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Selecting a Strategy to Stop HAI
Cheryl Clark, for HealthLeaders Media , August 15, 2011
This is a tale of three urban hospitals, each grappling with nosocomial infection prevention in three very
different ways. It's hard to tell which one works best, but all are taking on an issue that is at the center of a
national and very charged debate.
The first hospital swabs patients for colonization of methicillin-resistant staphylococcus aureus, the leading
culprit of hospital-acquired infections. And it does so not just as patients are admitted to the intensive care
unit, which is legislatively mandated in that state, but this hospital also screens patients as they leave the
ICU. With this and other infection-reduction measures, rates of MRSA and other HAIs have dropped.
The second hospital aggressively performs MRSA swabs on all patients admitted to all hospital beds, an
expensive undertaking that involves putting some patients in isolation, and coping with the issue of false
positive results. Rates of infections have dramatically declined.
The third hospital has taken an entirely different approach, avoiding testing altogether, except for some
patients undergoing high-risk neuro, cardiac, and joint-replacement procedures. This hospital pays graduate
students to prowl the halls to observe hand-washing practices in an effort to prevent not just MRSA, but
every other destructive bug a hospital might see. ICU patients receive chlorhexidine baths, and staff
members work hard with central line?associated catheter bundles to make sure the devices are used safely.
The hospital saves about $1 million in lab supplies each year. At this hospital, too, rates of infection have
decisively improved.
"We're not looking for any specific organism," says Michael Edmond, MD, hospital epidemiologist at
hospital No. 3, Virginia Commonwealth University Medical Center, an 800-bed hospital in Richmond. "All
the interventions we have implemented are effective against all organisms that are transmitted in the same
way: through contact?MRSA, KPC, vancomycin-resistant enterococcus, C. difficile. You name it.
"The patient's goal when they come to the hospital is not 'I don't want to get a MRSA infection,'" Edmond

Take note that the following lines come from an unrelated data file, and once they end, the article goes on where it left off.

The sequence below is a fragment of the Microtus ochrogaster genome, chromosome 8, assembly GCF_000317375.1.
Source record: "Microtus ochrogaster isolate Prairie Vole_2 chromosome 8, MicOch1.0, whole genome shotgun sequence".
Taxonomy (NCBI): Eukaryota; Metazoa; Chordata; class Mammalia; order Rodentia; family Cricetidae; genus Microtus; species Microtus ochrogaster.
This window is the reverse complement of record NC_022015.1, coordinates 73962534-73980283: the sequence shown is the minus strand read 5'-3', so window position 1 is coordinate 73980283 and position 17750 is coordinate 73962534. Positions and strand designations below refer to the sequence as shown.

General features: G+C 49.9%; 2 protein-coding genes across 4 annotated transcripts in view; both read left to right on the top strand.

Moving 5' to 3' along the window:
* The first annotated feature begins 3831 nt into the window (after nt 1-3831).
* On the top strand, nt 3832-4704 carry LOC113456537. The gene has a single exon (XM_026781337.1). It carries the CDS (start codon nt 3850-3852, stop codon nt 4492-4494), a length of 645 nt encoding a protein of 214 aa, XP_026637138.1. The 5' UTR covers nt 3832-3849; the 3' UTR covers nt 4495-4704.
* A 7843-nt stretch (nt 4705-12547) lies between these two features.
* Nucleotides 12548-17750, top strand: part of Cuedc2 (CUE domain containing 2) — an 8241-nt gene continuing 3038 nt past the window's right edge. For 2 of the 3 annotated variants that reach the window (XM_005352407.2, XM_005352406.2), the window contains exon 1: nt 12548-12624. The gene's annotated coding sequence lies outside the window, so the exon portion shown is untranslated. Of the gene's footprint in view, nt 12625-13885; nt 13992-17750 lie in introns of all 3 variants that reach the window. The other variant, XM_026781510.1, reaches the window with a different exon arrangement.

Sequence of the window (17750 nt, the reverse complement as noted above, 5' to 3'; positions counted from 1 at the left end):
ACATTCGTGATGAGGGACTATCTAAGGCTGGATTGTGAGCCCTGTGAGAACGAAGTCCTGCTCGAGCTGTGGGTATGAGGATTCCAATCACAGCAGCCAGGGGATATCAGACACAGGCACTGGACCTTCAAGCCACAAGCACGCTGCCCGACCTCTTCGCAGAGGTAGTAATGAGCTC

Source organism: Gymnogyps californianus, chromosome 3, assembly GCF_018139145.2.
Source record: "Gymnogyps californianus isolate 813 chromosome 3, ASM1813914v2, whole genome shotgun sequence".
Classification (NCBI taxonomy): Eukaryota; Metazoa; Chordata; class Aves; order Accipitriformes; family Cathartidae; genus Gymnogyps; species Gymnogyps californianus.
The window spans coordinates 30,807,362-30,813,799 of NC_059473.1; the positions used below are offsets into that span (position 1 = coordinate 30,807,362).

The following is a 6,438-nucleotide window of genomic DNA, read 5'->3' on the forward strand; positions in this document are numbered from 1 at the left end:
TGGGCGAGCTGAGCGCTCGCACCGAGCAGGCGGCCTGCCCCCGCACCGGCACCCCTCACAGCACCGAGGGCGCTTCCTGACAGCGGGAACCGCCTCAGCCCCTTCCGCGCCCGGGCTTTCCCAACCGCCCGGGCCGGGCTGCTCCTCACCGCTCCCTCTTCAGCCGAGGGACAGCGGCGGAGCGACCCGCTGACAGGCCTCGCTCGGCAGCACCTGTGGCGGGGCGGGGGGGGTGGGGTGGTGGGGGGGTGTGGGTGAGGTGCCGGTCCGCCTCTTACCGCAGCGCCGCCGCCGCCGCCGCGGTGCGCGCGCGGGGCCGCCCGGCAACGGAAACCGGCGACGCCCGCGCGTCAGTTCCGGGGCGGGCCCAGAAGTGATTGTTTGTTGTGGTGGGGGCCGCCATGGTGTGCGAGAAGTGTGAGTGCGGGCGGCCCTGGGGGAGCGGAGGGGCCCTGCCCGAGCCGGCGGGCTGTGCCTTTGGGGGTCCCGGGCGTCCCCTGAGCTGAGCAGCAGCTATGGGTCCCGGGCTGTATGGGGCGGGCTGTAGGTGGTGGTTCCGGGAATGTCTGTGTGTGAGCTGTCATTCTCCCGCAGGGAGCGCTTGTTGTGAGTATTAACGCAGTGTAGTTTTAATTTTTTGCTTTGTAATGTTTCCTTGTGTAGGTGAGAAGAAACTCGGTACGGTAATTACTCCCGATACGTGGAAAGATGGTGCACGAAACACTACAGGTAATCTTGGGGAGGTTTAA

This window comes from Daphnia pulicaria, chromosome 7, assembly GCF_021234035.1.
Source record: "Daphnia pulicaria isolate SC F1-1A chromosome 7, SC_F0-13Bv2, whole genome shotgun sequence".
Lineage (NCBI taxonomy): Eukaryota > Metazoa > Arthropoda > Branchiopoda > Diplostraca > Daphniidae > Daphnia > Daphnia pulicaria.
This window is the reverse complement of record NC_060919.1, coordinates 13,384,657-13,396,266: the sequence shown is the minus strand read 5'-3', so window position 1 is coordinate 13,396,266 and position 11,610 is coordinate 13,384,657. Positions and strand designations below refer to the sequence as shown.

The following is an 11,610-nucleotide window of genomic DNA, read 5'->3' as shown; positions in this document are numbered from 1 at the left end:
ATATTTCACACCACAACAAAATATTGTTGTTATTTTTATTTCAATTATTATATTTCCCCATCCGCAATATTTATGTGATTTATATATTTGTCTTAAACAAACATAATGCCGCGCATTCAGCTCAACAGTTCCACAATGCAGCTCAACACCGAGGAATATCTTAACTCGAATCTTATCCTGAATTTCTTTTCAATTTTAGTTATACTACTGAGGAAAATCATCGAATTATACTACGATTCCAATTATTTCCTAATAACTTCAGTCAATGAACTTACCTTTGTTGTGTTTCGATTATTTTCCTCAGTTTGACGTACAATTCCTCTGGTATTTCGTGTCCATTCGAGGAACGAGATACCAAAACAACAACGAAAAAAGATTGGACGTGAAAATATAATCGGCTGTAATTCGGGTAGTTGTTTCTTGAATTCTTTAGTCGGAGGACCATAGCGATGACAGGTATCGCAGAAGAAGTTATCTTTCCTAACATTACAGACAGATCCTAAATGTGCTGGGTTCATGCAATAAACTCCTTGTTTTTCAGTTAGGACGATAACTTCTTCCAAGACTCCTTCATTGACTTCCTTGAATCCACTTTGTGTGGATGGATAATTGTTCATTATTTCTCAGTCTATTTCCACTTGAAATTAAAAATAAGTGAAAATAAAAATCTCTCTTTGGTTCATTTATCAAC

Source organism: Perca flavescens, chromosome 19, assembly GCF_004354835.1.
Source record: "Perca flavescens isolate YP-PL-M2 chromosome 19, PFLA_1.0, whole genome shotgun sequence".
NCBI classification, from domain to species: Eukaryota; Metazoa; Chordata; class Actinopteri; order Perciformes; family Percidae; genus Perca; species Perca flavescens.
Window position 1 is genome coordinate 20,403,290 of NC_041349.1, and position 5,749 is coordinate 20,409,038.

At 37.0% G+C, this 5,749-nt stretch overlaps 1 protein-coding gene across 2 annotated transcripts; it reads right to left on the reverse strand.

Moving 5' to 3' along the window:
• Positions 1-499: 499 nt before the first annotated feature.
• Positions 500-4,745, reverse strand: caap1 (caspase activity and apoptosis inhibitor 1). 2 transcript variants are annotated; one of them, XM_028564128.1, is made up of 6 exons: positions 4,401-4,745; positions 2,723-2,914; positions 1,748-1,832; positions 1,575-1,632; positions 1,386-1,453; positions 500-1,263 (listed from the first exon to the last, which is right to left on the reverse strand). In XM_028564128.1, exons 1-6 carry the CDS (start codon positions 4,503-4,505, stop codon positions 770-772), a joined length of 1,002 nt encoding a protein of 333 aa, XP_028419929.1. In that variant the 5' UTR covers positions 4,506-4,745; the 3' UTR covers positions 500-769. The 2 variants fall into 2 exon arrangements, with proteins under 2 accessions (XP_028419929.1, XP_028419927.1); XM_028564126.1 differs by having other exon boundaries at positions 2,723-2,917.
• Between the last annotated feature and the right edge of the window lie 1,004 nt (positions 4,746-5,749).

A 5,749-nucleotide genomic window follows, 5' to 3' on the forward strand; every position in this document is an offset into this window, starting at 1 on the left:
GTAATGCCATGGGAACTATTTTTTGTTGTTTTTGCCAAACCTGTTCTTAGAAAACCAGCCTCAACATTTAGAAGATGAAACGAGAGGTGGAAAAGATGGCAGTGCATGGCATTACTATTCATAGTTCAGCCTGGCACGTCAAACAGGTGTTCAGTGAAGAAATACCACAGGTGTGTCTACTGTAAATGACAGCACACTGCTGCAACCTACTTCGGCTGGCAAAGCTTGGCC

says. "It's, 'I don't want to get an infection?period.'"
These three approaches are part of what has become a noisy argument in the field of infection control,
which is becoming all the more volatile as government payers impose financial penalties on hospitals
where these infections occur. Now, an increasing number of states?10 to date?legislate MRSA surveillance
for all ICU patients. No one really knows which strategy is the best, most cost-effective, and resourceefficient for each situation.
One in 20 hospitalized patients develops some kind of infection during the hospital stay, according to the
Centers for Disease Control and Prevention, which estimates the cost of that care at between $28 billion to
$34 billion per year.
The solutions are extremely complex, says John Jernigan, MD, director of the Office of HealthcareAssociated Infection Prevention, Research, and Evaluation at the CDC.
"And how we get there is something that there's still some argument about. The point is, there are more and
more examples of how multidrug-resistant organisms in healthcare organizations can be prevented. People
have been able to move the needle. It's no longer enough to say, 'Well, our rates can't come down because
rates can't come down.'"
But here, in more detail, are these hospitals' stories:
Marcia Patrick, RN, is director of infection prevention and control for MultiCare Health System in Tacoma,
WA. She says she pictures MRSA as "the cloud of debris that surrounds Pigpen, the character in the
cartoon strip, Peanuts.
"We're in an urban area. We have high rates of homelessness and IV drug users. Community-acquired
MRSA showed up about 10 years ago and is very prevalent in the community. Part of the spread came from
people just not cleaning things well or washing their hands, and it allowed these organisms to spread in day
cares, schools, and other public places." Also hospitals.
That's why 3.5 years ago, MultiCare, a four-hospital system with 868 beds, made an about-face on its
infection control policy and launched a program that so far few hospitals have, but more surely will in
coming years: testing ICU patients upon admission to and discharge from the unit. "We look at our trends
and patterns in patients who are negative on admission and positive on discharge to see where there's been
a break in [good infection control] practice. It helps keep us all on our toes," Patrick says. "This quality
measure is a good one to make sure we're providing the safest care we can to our patients." All HAIs at
MultiCare have dropped by about 85% over the past five years, and MRSA infections are less than half
what they were.
Patrick notes that MultiCare may be unusual. "There may be hospitals that don't have this as a problem and
don't have the indication to do the screening that we do."